When I open an image, the brightness of image is almost same as camera LCD preview and other image viewer in Windows 10. A cycling circle which means some process is under process is shown on the lower-right corner of preview area. When the process (what I understand it maybe PL4 preset (I choose standard)) finishes, the brightness becomes darker.
This screen capture shows the case (with standard preset):
However, even I set “no correction” in preset, the same occurs. I guess the darkness image is not because of preset but do not know what is the cause.
This screen capture shows the case is same (with no correction):
Anyone can advise me the cause of it? And if I want to keep the brighter version (which I think is unprocessed version), how can I do?
I found the same behavior in both PL 4.0.1 and 4.0.2.
When viewing a RAW file most image viewers simply reflect the JPG that’s embedded within it, and the camera’s preview mode is doing the same.
Yes, that’s PhotoLab applying its RAW processing logic.
The result you’re then seeing is the rendered image after PL has applied its RAW processing logic to the RAW file.
The fact that this result is different to the embedded JPG rendition may be due to a “Picture Profile” or “Creative Effect” that you perhaps have assigned in your camera set-up - (Those being Sony terms for what I’m assuming are also available for your Nikon camera) - as these will affect the JPG but not the RAW/NEF file.
Did you activate Nikon D-Lighting? As far as I understand it it’s similar to Canon’s Hightlight Tone Priority and may lead to an underexposure of up to 1 stop. In the (embedded) JPEG this will be compensated for, but in the RAW you will notice the difference.
But PL never shows the embedded JPG, so that can’t be the reason. I find the result of your two experiments to be quite different. In the first case I’d suspect SmartLighting to kick in. In the second case you can see how the lens vignette appears after a while. As if PL had a rendered preview in cache with corrections applied and then removed the corrections.
Secondly, for me, both screen capture behave very similar thought the 1st is under “DxO Standard” preset and the 2nd is under “No correction”. In both video, whole image becomes darker after RAW process, not only on corners.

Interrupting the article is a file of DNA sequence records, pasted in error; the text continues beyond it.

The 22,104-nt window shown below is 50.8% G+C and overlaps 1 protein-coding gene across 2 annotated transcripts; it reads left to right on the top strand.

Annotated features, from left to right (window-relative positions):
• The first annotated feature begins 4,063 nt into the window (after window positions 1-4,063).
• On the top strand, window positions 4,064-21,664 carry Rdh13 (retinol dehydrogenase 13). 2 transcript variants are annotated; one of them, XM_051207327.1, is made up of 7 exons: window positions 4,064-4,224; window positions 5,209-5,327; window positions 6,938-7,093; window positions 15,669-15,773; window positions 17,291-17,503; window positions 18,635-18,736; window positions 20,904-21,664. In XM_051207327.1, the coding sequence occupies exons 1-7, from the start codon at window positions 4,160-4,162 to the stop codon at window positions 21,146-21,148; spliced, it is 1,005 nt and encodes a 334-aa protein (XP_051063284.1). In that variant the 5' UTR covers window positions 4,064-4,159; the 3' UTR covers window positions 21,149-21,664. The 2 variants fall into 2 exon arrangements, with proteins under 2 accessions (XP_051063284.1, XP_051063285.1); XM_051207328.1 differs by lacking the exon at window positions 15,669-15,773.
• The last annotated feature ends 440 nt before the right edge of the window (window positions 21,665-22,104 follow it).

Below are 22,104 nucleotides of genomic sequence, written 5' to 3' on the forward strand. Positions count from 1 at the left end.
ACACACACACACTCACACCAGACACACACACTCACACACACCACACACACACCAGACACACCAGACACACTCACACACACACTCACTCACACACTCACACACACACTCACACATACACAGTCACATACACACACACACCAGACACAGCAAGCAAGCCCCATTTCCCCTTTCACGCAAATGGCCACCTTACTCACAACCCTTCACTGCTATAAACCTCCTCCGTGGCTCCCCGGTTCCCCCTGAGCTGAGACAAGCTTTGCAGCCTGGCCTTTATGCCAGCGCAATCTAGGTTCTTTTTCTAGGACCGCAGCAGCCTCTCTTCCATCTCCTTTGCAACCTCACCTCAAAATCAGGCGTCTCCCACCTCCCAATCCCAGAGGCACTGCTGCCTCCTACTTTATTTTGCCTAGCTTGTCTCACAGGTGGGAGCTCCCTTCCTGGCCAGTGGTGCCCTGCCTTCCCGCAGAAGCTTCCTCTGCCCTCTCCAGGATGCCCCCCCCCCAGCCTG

Lastly, I understand Nikon D-Lighting (or similar tech from other brands) does not affect RAW data. However, is it possible for PL to simulate it? Because it will be annoying if PL cannot reproduce similar image as what I see in camera LCD. Of course, people may say that I should not use D-Lighting then I will get consistent image. But is it the only way to do?
If I turn off all in-camera settings and just shoot, it’s a little bit difficult for me to determine whether I take a good shoot. For example, if your straight out image is on my camera LCD, I’ll wonder if it is under exposure and retake a brighter version. haha…
Thanks again and I think I need to rethink about photography and camera operation.
Ah, well, that’s something we got used to because we weren’t able to do that before digital cameras. We would have to take anything up to 36 images on a roll of film without being able to check any of them before we sent the whole film to the lab.
We also do large format film work (5" x 4" sheet film) and there, we need to know exactly how the image will turn out before we make the exposure - mainly because it can cost around €10 per sheet of film with developing costs and we don’t want to waste that much money.
However, there is a way to absolutely know that an image will turn out (at least for the exposure).
To start with, you need to find out what the dynamic range of your sensor is.
Then you need to experiment to find out by how much you can over-expose highlights with blowing them.
On my Nikon D810, first I went to the DxOMark site to determine that I had at least 14 stops of dynamic range at 100 ISO.
Then I took a series of incrementally over-exposed shots to determine at what point above a “measured” spot meter reading the highlights started to blow - in my case, that was 2 stops. Oh, and you need to check for blown highlights in something like PhotoLab, not by using the blinks on the camera screen.
So, now I know that I can successfully take a shot with 2 stops of over-exposure and 12 stops of under-exposure and recover everything in PhotoLab. In fact, that is exactly what I did with the image of the sunset above.
I put the camera in manual mode, set the ISO to 100, set the aperture to f/10 and took a spot meter reading of the brightest bit of sky (above and to the right of the rock). Then I used the exposure compensation dial to set it to over-expose by 2 stops.
Now I can assure myself that I will not have any over-exposure and I have down to 12 stops below measured exposure of shadow detail that I can recover from the RAW file.
Of course, the image on the back of the camera was just like the unprocessed image and I could easily have ditched it. Don’t forget that, at best, you might just get 11 stops out of a jpeg file (which is what you’re looking at on the camera back), at a push, but you will never get the tonal gradations and detail that you will out of a RAW file.